Christian Petrus ("Christo") Neser was the son of Francois Nicolaas Neser and his wife Aletta Sophia, born Spies. With other members of his family he spent some time in the concentration camp at Norval's Pont during the Anglo-Boer War (1899-1902). After the war he completed his schooling at Grey College, Bloemfontein, where he captained the first cricket team and was a member of the Students' Representative Council. He passed the matriculation examination of the University of the Cape of Good Hope in 1907 and in 1910 was awarded a BA degree by the same institution [not by the University of Cape Town as his obituary and Posthumus (1990) have it]. He was variously employed at the Simmer and Jack mine on the Witwatersrand, as a teacher, and as a surveyor for the railways in Natal, before qualifying as a veterinarian in Ireland (MRCVS, Dublin) in 1919. In his final year of study he won both the William's Memorial Prize and the Walley Memorial Prize.
In 1920 Neser was appointed as research officer at the Onderstepoort Veterinary Research Institute and also as the first lecturer (later professor) in veterinary medicine at the newly formed Faculty of Veterinary Science at Onderstepoort. He served for a short while at the Allerton Veterinary Laboratory in Natal as officer in charge during 1920. In 1921 he was awarded a DSc degree in zoology by the University of South Africa for his thesis The blood of domestic equines. A paper based on his thesis was published in the South African Journal of Science (1922). A subsequent paper by him in the same journal dealt with "The longevity of Bacillus abortus Bang, in emulsion" (1926) and three years later he developed an improved vaccine against contagious abortion in cattle. He also investigated and reported on horsesickness (1926); "bloedpens", or lamb dysentery (1926); and vlei poisoning (1929).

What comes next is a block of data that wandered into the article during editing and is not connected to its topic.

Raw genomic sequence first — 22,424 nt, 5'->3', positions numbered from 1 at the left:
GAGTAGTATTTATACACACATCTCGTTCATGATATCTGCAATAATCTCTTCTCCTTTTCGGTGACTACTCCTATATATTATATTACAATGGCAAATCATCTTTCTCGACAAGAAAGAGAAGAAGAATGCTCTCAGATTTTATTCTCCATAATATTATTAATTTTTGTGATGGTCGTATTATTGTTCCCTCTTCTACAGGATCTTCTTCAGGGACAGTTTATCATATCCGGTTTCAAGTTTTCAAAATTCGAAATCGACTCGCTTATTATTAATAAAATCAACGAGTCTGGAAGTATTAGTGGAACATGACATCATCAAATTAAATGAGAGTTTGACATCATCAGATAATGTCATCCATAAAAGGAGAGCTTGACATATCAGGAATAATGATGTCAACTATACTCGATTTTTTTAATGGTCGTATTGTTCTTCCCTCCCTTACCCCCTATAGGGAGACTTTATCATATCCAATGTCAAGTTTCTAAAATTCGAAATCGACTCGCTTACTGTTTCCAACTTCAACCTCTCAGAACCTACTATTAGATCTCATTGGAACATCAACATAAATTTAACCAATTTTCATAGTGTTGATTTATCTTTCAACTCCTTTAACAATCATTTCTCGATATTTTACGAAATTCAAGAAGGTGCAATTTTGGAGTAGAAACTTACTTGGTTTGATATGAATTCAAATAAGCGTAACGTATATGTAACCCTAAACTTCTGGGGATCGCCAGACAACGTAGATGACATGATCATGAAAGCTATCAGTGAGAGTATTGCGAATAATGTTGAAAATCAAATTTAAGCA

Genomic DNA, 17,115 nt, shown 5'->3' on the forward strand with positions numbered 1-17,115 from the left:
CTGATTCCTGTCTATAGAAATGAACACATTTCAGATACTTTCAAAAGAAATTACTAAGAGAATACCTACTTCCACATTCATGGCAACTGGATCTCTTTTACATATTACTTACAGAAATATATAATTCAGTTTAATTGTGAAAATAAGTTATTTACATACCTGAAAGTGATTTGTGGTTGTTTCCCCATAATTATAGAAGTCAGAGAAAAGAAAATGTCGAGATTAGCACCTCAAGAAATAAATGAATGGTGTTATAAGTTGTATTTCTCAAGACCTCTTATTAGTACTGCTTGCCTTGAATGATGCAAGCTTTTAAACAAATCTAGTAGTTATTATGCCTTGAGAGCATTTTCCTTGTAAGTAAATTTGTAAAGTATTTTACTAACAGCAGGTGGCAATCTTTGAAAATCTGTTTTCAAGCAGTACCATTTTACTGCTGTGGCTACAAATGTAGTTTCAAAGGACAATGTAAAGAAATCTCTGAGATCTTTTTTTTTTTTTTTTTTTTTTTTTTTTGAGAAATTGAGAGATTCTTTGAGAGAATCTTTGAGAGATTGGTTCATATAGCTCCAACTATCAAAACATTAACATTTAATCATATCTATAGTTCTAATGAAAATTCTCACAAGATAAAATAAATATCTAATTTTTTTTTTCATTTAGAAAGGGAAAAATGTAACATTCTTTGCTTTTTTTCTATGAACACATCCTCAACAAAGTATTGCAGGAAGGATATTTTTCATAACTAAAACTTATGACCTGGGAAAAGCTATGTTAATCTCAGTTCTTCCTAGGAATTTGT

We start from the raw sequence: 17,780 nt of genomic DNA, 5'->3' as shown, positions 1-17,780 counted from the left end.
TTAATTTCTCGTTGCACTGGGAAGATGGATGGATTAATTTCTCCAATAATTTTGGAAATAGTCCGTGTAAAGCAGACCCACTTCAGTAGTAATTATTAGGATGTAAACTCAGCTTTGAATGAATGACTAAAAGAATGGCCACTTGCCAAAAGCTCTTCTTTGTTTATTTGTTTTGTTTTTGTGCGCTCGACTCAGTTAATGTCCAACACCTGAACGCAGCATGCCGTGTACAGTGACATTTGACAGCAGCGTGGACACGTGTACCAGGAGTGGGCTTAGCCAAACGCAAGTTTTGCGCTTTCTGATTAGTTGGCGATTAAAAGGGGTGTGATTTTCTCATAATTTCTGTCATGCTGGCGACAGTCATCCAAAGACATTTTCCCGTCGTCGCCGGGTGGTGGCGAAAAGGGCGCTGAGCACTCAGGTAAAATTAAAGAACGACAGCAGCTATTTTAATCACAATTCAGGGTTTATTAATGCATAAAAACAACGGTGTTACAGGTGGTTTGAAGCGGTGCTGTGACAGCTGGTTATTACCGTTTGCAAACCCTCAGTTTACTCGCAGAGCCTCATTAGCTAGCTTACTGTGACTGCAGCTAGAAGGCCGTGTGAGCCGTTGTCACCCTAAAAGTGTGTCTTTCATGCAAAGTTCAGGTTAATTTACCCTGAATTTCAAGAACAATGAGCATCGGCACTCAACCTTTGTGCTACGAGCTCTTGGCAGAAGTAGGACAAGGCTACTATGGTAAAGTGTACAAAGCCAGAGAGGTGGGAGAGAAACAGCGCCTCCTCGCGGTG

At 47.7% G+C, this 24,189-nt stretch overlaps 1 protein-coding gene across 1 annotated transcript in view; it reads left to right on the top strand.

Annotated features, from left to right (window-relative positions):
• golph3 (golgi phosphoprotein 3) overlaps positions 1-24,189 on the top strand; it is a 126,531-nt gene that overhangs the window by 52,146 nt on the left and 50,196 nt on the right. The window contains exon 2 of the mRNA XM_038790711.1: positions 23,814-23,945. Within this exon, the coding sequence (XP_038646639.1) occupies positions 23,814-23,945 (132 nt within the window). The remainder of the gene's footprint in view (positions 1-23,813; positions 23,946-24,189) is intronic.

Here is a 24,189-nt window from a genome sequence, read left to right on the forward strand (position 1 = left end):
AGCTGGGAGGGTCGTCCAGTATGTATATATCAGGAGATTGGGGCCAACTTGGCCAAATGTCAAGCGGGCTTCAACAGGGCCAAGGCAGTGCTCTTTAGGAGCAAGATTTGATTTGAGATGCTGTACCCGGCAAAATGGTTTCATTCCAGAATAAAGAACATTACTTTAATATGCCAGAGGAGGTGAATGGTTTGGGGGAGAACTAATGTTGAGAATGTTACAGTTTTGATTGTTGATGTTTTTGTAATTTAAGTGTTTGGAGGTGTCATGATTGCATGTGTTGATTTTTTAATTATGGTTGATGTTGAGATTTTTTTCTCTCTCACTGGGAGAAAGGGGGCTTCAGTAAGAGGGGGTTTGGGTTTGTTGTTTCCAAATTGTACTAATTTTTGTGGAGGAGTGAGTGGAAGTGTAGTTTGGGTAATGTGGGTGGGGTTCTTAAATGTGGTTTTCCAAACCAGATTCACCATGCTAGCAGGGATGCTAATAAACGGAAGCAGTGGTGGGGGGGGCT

Neser is reported to have died from an overdose of morphine, having been a drug addict. He was married to Pauline, born Du Plessis, with whom he had three children.